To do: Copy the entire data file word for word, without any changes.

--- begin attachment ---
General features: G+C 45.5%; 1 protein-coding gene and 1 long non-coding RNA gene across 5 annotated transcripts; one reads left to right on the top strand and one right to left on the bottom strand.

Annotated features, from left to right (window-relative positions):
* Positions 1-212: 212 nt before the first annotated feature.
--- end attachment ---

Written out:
General features: G+C 45.5%; 1 protein-coding gene and 1 long non-coding RNA gene across 5 annotated transcripts; one reads left to right on the top strand and one right to left on the bottom strand.

Annotated features, from left to right (window-relative positions):
* Positions 1-212: 212 nt before the first annotated feature.